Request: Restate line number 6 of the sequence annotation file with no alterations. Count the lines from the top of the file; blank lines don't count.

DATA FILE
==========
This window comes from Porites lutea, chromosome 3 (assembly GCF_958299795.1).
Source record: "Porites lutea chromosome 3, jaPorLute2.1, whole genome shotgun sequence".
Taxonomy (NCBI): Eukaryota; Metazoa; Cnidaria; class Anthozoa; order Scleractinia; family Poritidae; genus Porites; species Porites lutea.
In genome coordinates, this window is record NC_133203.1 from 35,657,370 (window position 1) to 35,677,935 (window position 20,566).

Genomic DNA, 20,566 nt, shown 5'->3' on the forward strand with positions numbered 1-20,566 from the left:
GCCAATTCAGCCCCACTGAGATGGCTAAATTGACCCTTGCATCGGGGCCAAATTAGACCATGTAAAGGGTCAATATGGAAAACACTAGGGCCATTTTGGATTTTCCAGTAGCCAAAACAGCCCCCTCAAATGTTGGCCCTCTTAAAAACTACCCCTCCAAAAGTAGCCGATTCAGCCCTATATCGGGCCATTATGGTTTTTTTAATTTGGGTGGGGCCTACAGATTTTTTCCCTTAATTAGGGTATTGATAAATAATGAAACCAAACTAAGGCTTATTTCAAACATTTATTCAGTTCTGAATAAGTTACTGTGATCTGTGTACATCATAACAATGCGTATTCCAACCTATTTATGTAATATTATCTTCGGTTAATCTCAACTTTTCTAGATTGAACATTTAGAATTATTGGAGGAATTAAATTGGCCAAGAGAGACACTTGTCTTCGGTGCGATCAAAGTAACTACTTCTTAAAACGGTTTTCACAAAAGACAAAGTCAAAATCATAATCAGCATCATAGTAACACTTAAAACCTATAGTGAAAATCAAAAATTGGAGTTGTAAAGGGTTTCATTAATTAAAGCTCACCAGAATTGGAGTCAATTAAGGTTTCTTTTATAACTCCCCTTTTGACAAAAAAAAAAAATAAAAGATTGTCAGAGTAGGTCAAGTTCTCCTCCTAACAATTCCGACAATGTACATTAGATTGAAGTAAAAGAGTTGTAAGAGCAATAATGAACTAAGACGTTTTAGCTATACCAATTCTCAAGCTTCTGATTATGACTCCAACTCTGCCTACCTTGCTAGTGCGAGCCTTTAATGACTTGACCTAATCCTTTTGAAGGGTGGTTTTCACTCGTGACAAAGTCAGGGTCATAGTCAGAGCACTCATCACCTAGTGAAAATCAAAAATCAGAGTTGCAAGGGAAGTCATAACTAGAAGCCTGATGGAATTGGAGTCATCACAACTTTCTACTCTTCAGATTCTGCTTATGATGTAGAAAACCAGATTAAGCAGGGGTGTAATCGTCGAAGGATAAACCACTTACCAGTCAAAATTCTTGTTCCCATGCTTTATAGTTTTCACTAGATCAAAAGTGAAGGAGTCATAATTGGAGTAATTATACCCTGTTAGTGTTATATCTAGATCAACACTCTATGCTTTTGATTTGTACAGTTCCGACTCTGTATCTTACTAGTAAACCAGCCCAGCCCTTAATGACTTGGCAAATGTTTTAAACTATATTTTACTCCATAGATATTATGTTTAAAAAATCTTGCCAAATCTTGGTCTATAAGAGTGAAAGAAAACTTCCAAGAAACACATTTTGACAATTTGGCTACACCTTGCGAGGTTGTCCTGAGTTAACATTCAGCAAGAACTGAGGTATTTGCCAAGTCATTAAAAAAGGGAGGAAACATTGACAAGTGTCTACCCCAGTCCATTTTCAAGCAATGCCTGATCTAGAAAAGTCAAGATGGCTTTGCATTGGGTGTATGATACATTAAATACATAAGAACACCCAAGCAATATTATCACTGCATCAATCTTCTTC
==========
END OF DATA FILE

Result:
GCCAATTCAGCCCCACTGAGATGGCTAAATTGACCCTTGCATCGGGGCCAAATTAGACCATGTAAAGGGTCAATATGGAAAACACTAGGGCCATTTTGGATTTTCCAGTAGCCAAAACAGCCCCCTCAAATGTTGGCCCTCTTAAAAACTACCCCTCCAAAAGTAGCCGATTCAGCCCTATATCGGGCCATTATGGTTTTTTTAATTTGGGTGGGGCCTACAGATTTTTTCCCTTAATTAGGGTATTGATAAATAATGAAACCAAACTAAGGCTTATTTCAAACATTTATTCAGTTCTGAATAAGTTACTGTGATCTGTGTACATCATAACAATGCGTATTCCAACCTATTTATGTAATATTATCTTCGGTTAATCTCAACTTTTCTAGATTGAACATTTAGAATTATTGGAGGAATTAAATTGGCCAAGAGAGACACTTGTCTTCGGTGCGATCAAAGTAACTACTTCTTAAAACGGTTTTCACAAAAGACAAAGTCAAAATCATAATCAGCATCATAGTAACACTTAAAACCTATAGTGAAAATCAAAAATTGGAGTTGTAAAGGGTTTCATTAATTAAAGCTCACCAGAATTGGAGTCAATTAAGGTTTCTTTTATAACTCCCCTTTTGACAAAAAAAAAAAATAAAAGATTGTCAGAGTAGGTCAAGTTCTCCTCCTAACAATTCCGACAATGTACATTAGATTGAAGTAAAAGAGTTGTAAGAGCAATAATGAACTAAGACGTTTTAGCTATACCAATTCTCAAGCTTCTGATTATGACTCCAACTCTGCCTACCTTGCTAGTGCGAGCCTTTAATGACTTGACCTAATCCTTTTGAAGGGTGGTTTTCACTCGTGACAAAGTCAGGGTCATAGTCAGAGCACTCATCACCTAGTGAAAATCAAAAATCAGAGTTGCAAGGGAAGTCATAACTAGAAGCCTGATGGAATTGGAGTCATCACAACTTTCTACTCTTCAGATTCTGCTTATGATGTAGAAAACCAGATTAAGCAGGGGTGTAATCGTCGAAGGATAAACCACTTACCAGTCAAAATTCTTGTTCCCATGCTTTATAGTTTTCACTAGATCAAAAGTGAAGGAGTCATAATTGGAGTAATTATACCCTGTTAGTGTTATATCTAGATCAACACTCTATGCTTTTGATTTGTACAGTTCCGACTCTGTATCTTACTAGTAAACCAGCCCAGCCCTTAATGACTTGGCAAATGTTTTAAACTATATTTTACTCCATAGATATTATGTTTAAAAAATCTTGCCAAATCTTGGTCTATAAGAGTGAAAGAAAACTTCCAAGAAACACATTTTGACAATTTGGCTACACCTTGCGAGGTTGTCCTGAGTTAACATTCAGCAAGAACTGAGGTATTTGCCAAGTCATTAAAAAAGGGAGGAAACATTGACAAGTGTCTACCCCAGTCCATTTTCAAGCAATGCCTGATCTAGAAAAGTCAAGATGGCTTTGCATTGGGTGTATGATACATTAAATACATAAGAACACCCAAGCAATATTATCACTGCATCAATCTTCTTC